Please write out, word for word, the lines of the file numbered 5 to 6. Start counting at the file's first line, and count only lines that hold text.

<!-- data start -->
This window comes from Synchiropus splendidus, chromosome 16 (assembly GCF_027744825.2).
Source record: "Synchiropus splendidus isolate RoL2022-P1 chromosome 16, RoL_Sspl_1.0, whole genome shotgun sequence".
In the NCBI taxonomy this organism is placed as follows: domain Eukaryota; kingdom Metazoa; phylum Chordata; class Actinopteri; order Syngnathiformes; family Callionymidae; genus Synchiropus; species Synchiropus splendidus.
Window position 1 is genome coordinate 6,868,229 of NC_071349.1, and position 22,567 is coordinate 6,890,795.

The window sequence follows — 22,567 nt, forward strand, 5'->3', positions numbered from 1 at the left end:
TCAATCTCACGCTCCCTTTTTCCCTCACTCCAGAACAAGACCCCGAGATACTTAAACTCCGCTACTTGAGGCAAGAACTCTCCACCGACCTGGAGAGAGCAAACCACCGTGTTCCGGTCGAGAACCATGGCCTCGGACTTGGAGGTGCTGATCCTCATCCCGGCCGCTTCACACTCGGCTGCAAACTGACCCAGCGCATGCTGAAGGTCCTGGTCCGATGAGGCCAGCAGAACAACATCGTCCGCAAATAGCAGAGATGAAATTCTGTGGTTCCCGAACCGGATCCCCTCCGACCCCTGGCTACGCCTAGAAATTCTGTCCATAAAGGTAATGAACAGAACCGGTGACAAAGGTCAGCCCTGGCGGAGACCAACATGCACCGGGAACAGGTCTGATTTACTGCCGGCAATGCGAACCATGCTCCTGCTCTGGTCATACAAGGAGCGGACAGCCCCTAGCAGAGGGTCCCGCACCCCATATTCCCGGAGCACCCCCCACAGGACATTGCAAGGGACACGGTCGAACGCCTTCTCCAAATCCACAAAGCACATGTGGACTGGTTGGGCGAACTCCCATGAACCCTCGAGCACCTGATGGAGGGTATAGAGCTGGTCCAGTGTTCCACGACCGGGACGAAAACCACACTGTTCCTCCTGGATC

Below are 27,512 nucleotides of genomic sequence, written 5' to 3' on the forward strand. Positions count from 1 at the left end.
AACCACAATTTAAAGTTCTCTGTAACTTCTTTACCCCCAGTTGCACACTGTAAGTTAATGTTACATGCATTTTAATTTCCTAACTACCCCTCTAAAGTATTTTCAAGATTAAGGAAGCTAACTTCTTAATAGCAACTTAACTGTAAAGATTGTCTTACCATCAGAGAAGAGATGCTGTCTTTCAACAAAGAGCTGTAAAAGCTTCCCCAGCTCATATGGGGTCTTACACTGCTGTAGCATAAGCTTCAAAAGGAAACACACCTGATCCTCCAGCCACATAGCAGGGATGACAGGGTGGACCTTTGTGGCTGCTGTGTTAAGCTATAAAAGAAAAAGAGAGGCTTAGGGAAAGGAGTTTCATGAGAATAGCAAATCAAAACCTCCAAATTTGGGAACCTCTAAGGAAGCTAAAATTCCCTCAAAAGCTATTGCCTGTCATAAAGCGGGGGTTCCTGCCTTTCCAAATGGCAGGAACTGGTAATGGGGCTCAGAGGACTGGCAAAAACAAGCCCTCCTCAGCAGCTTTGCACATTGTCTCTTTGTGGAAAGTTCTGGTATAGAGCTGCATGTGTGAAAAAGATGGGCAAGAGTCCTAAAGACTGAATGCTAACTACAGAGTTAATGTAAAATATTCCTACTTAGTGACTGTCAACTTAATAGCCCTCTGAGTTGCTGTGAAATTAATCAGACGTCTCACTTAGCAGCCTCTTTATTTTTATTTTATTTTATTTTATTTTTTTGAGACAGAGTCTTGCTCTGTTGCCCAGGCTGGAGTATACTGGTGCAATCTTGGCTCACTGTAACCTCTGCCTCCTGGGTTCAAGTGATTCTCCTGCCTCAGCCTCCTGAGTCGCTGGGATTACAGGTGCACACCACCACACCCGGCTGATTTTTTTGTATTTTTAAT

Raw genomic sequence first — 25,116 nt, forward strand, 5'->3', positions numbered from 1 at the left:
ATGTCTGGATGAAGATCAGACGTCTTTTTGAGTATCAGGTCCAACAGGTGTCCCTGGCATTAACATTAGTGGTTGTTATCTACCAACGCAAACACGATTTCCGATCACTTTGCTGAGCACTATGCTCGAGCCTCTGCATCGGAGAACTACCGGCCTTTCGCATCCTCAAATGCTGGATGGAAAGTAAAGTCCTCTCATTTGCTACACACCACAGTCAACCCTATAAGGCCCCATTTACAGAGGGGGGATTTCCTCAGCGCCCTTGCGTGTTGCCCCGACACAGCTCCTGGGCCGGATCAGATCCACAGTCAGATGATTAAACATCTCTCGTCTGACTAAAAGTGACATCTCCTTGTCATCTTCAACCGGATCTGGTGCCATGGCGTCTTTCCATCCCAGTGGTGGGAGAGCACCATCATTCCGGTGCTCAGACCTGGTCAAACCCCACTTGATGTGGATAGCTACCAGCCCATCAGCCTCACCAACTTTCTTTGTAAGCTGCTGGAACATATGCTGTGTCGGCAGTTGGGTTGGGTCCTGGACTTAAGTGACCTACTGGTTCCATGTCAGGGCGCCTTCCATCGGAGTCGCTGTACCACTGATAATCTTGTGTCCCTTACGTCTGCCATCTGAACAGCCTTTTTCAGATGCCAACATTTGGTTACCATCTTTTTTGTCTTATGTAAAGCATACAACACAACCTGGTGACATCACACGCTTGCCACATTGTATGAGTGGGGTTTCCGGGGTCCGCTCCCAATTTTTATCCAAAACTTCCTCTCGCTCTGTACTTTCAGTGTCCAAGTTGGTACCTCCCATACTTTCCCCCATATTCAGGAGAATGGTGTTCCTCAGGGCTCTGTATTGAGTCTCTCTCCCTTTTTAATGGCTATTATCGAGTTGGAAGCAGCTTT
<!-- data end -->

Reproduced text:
The window sequence follows — 22,567 nt, forward strand, 5'->3', positions numbered from 1 at the left end:
TCAATCTCACGCTCCCTTTTTCCCTCACTCCAGAACAAGACCCCGAGATACTTAAACTCCGCTACTTGAGGCAAGAACTCTCCACCGACCTGGAGAGAGCAAACCACCGTGTTCCGGTCGAGAACCATGGCCTCGGACTTGGAGGTGCTGATCCTCATCCCGGCCGCTTCACACTCGGCTGCAAACTGACCCAGCGCATGCTGAAGGTCCTGGTCCGATGAGGCCAGCAGAACAACATCGTCCGCAAATAGCAGAGATGAAATTCTGTGGTTCCCGAACCGGATCCCCTCCGACCCCTGGCTACGCCTAGAAATTCTGTCCATAAAGGTAATGAACAGAACCGGTGACAAAGGTCAGCCCTGGCGGAGACCAACATGCACCGGGAACAGGTCTGATTTACTGCCGGCAATGCGAACCATGCTCCTGCTCTGGTCATACAAGGAGCGGACAGCCCCTAGCAGAGGGTCCCGCACCCCATATTCCCGGAGCACCCCCCACAGGACATTGCAAGGGACACGGTCGAACGCCTTCTCCAAATCCACAAAGCACATGTGGACTGGTTGGGCGAACTCCCATGAACCCTCGAGCACCTGATGGAGGGTATAGAGCTGGTCCAGTGTTCCACGACCGGGACGAAAACCACACTGTTCCTCCTGGATC